- The Teeth of Time: Remembering Pierre Elliott Trudeau
If you, that have grown old, were the first dead, Neither catalpa tree nor scented lime Should hear my living feet, nor would I tread Where we wrought that shall break the teeth of Time.– W.B Yeats, 'The New Faces,' Collected Poems (1933)
One of my first memories of life as a graduate student at York University in the late 1980s was of an administrative assistant racing down the corridor saying to the chair that someone named Pierre Trudeau was on the phone for Professor Cook. Surely it was some sort of prank, she suggested. 'No,' was the reply, 'that would be the Pierre Trudeau on the other end of the line.' The assistant scurried faster to find Cook, and I felt a certain flush of excitement that I was a part, however small and inconsequential, of this place where people the likes of Ramsay Cook walked the halls, fielding telephone calls from former prime ministers. To be so close to power – in this case, standing in an open doorway past which a woman walked talking about a phone call – made me feel important. In retrospect, I can see the innocence and celebrity worship of a twenty-two-year-old MA student more clearly, but it doesn't erase the memory of the awe.
The Teeth of Time is neither a study of Trudeau by one of his friends and associates, nor a memoir of one of Canada's best-known historians, but instead a reflection on the relationship between the two men. We thus meet the future prime minister through the eyes of a young admirer, who is both innocent and awed, but through the refractions of time and in the words of a wise and accomplished historian. In choosing to tread through the catalpa trees and scented limes of his relationship with [End Page 372] Trudeau, Cook shares with us interesting tidbits about the politician, but somehow more intimate information about the historian.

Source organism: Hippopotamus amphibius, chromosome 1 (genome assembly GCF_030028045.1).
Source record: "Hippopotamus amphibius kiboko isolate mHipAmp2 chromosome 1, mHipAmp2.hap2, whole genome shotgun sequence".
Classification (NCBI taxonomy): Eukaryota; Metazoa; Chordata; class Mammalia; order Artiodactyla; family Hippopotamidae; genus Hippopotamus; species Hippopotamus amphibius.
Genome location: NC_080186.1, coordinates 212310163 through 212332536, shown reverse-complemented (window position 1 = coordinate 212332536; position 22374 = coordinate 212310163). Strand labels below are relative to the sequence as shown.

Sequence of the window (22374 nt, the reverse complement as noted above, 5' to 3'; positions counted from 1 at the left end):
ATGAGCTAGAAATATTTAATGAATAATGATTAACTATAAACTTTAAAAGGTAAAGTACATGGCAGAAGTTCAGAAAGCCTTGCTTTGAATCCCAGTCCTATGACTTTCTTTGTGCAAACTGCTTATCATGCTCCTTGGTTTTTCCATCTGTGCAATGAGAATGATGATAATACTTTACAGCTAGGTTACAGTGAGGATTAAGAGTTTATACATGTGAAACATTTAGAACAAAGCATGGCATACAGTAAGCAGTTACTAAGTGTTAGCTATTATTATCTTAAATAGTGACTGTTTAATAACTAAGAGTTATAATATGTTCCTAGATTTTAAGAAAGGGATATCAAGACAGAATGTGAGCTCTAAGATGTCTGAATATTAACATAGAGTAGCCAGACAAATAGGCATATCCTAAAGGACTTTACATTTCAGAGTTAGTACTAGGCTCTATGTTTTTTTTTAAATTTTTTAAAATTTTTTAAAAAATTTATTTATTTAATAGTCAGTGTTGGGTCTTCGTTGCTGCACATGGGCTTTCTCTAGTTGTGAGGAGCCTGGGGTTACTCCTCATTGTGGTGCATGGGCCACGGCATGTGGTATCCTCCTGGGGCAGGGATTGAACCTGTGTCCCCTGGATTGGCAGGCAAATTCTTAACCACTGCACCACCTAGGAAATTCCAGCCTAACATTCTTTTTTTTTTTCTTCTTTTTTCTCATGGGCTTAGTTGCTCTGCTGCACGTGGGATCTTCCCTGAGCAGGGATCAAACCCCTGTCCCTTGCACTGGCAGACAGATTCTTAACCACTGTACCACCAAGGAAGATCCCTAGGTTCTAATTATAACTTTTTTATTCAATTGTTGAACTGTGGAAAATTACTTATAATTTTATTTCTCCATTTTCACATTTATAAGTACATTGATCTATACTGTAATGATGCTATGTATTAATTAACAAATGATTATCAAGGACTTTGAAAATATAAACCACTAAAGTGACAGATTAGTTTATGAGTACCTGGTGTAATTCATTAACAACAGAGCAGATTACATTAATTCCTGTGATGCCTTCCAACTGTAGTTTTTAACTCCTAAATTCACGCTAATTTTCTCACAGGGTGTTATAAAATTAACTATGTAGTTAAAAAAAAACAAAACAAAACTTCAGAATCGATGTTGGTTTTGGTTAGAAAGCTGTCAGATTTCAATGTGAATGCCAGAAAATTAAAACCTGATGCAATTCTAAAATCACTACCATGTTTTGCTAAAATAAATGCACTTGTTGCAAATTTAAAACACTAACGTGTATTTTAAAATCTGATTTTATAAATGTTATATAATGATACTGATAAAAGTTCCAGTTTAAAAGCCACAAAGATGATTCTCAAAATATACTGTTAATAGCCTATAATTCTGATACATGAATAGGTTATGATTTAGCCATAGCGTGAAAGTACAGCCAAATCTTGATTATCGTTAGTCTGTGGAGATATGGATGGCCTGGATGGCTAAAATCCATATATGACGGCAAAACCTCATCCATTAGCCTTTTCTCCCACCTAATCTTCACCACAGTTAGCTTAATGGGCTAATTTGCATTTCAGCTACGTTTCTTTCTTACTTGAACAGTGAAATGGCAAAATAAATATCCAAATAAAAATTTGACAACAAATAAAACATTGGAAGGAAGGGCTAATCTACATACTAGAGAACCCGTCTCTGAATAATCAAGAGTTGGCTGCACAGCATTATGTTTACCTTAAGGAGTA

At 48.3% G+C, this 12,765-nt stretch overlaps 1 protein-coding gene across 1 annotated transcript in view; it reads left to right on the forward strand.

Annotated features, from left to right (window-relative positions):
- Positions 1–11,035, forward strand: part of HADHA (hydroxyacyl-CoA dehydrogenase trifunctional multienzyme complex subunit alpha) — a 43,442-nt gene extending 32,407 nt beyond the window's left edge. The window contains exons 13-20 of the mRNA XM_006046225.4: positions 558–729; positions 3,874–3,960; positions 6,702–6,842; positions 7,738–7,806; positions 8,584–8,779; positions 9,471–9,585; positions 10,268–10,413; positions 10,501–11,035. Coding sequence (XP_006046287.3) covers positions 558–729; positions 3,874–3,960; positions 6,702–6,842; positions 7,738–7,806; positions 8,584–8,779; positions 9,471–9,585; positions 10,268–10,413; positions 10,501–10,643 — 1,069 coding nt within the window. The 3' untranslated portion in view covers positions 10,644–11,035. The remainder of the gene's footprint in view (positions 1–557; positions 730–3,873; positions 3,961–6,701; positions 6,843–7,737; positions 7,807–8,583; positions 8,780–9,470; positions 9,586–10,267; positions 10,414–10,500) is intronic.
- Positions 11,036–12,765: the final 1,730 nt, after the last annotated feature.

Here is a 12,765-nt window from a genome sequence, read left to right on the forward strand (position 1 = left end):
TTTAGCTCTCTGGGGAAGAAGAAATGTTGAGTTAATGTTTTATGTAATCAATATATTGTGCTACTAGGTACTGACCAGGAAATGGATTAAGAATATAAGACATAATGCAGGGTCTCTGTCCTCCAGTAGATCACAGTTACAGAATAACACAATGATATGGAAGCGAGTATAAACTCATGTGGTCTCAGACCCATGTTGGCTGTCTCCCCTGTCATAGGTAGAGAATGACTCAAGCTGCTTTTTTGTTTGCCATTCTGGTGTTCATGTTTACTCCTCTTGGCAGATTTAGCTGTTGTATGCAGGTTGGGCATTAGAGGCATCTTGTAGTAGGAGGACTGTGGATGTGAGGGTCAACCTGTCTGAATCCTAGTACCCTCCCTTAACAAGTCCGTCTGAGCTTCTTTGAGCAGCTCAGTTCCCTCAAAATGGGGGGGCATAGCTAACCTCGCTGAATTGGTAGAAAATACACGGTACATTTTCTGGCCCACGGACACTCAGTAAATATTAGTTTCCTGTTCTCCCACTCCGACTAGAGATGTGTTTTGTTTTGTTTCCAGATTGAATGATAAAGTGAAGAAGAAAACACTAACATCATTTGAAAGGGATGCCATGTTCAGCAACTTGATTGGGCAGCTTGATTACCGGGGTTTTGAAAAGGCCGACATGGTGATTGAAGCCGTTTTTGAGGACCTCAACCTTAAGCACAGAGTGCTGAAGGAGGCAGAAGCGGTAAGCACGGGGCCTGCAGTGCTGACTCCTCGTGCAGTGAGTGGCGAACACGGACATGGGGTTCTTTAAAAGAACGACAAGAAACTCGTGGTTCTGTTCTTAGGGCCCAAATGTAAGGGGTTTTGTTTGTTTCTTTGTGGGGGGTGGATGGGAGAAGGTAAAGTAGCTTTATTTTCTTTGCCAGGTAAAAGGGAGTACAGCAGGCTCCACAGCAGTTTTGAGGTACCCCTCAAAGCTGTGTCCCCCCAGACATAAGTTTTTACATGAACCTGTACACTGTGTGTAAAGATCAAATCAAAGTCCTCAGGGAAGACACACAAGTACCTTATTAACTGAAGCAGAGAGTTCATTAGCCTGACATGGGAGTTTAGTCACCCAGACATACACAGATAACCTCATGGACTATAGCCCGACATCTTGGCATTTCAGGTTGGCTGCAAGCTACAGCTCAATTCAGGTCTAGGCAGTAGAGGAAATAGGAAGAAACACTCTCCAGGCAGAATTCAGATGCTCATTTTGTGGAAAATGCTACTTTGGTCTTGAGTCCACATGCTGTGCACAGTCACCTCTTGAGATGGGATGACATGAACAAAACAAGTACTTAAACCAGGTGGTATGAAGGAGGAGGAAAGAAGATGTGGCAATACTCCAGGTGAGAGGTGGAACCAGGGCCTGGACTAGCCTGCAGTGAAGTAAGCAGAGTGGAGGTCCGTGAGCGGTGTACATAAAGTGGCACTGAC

The two first met in 1961; over the next forty years their paths crossed occasionally, but hardly frequently. They were intellectually well-suited for each other in that both were extraordinarily bright and literate, and both had come to strikingly similar conclusions about major '-isms' in Canada: nationalism, bilingualism, separatism, and federalism. Theirs was thus an intellectual friendship, rather than a deeply emotional one, making it all the better a vehicle for understanding the role of the historian in society. In recalling four decades of contact with Trudeau's writing – as reader, speech writer and translator – and with the man himself at conferences, parties, over points of law and politics, in battle against Meech Lake, and ultimately over his casket as it lay in state, Cook the historian is never far from view. We watch his career unfold, from the University of Toronto to York, with digressions to Harvard and Yale; we hear of his associations with the elite of Canadian intellectual and artistic society; we follow his critiques of fellow-memoirist Gordon Robertson and his repudiation of Kenneth McRoberts's alternative vision of Quebec's place in Canada. But most importantly, we watch him struggle with what it means to be an historian standing next to power: '[S]ince I continued to share and support his essential ideas,' Cook wondered, 'had I now become merely an apologist for him?' Ultimately, the historian decides in the negative, but he does not reach the answer without some engaging intellectual wrestling of his own.
This is a smart book about the way we remember the past, the allure of power and celebrity, the potential depths of intellectual companionship, and ultimately about one man's view of that most enigmatic of Canadian politicians. In breaking the teeth of time, Cook is doing what historians have always done with their subjects but have so rarely attempted with their friends. The results are most worthwhile.